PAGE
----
‘I feel like I can do anything’: Harry Brook at home in ‘superhuman’ England Test side
Little more than a year on from his England debut, Harry Brook is already a T20 World Cup winner, a virtual lock for this year’s 50-over equivalent and has four Test hundreds to his name.
And so, the question seems a reasonable one: has he found the whole international cricket malarkey easy?
“No, definitely not!” he laughs. “I’d never say any cricket’s easy - it can soon bite you on the arse if you say something like that.
“It’s been a good year and I think I’m very lucky to have come into this Test side especially, with the way we’re trying to play, that positive brand of cricket to entertain the crowd. It suits my game more than any, really.”
The numbers at the end of what has been an astonishing winter back up that claim. Brook spent most of the home summer carrying the drinks before making his Test bow against South Africa at Kia Oval in September, but since breaking into the team more permanently after Jonny Bairstow’s injury, across away series against Pakistan and New Zealand, Brook has averaged 88.55 at a strike-rate just shy of a run-a-ball. The former figure has even suffered slightly for the fact he was run-out without facing by Joe Root in his most recent innings, during the dramatic one-run defeat to New Zealand last month.
The 24-year-old refutes the suggestion that he is already a leader in the ‘Bazball’ way of life (“I’m just following orders!”) but he could hardly be more of a disciple.
“It’s not like we’re just going out and slogging, there is method behind the madness,” he says, of the aggressive approach that now has brought England ten wins in 12 matches under Ben Stokes and Brendon McCullum.. “We’re scoring at a quick rate but I don’t feel like I’m going to get out. I feel like I’ve been pumped up with so much confidence before I go out that I feel like I can do anything. When we’re out there, we feel like we’re superhuman.”
It is that attitude - bullish, yes, but also so assured - that as much as his seemingly flawless technique and easy power-hitting have marked Brook out as an oven-ready international cricketer, though he concedes such a composed temperament has not always come naturally.
“Four or five years ago it’d probably have been a different answer but I’ve worked on that side of my game massively,” he says. “To be a successful cricketer for a long period of time you’ve got to be level-headed. If you’re up and down and all over the place, the game will swallow you up.
“One of the big things was that I broke my hand when I was with the U19s, I punched a table after I got out. That was a bit of a turning point. Ever since then, when I’ve got out I’ve just sat down, put my bat away and cracked on.”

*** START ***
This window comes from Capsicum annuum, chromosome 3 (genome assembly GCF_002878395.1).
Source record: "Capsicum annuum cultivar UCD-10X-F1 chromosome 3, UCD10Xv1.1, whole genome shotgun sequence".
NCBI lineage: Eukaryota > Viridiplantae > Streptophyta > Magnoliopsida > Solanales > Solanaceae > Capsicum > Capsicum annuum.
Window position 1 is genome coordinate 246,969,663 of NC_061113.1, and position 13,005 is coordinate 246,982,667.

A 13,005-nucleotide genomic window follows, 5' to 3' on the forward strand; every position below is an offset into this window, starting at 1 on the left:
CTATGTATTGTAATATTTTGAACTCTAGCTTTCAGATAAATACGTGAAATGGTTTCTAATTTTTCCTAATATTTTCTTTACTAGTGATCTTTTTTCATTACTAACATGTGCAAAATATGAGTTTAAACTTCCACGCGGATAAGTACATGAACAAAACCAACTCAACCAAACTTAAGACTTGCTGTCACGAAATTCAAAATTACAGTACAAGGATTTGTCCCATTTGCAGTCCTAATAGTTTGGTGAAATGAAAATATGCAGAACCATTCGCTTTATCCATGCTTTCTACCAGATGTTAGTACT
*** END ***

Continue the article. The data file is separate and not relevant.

These days, the modern, multi-format player has little time to stew on anything. After seven T20s in Pakistan last autumn, Brook flew to Australia for the World Cup - the highlight of his career so far, he says, though a home Ashes win this summer could top it. Then it was back to Pakistan for an historic Test series, Christmas at home, then out to South Africa in the New Year for three ODIs and straight onto New Zealand.
Brook’s life ought to have changed markedly over the last six months, in particular, but he has spent so little time at home he is yet to truly experience it and says he is trying to keep things as they were - in part, by playing “as much golf as I can”.
A first taste of the Indian Premier League is next on the agenda, the Yorkshireman having become the most expensive specialist batter ever sold at the tournament’s auction when signing for Sunrisers Hyderabad for around £1.3million. That stint, where he will be coached by Brian Lara, ought to prove good practice for England’s World Cup defence in the country in October and November.
“Hopefully, I’ll get some good opportunities to express how I’m playing at the minute and show the world I’m capable of scoring runs anywhere,” he adds.
That did not quite extend to Florida, where Brook stopped off on the way home from New Zealand to train with the St. Louis Cardinals baseball team, Thursday marking 100 days until they face the Chicago Cubs in London in the MLB’s annual visit.
“I was hitting into the wind!” Brook insists, admitting he did not quite manage to clear the fence. “The amount of training they do is remarkable. We got there at 7:30am, they had a game at 1pm and they were all in the gym training. We’re rocking up at the minute in Test cricket about an hour before the game!”
As far as the challenge of international cricket goes, Brook has so far been smashing it out of the park.
St. Louis Cardinals will play Chicago Cubs in the MLB World Tour: London Series 2023 on June 24 – 25 at London Stadium. Tickets are available now at ticketmaster.co.uk/mlb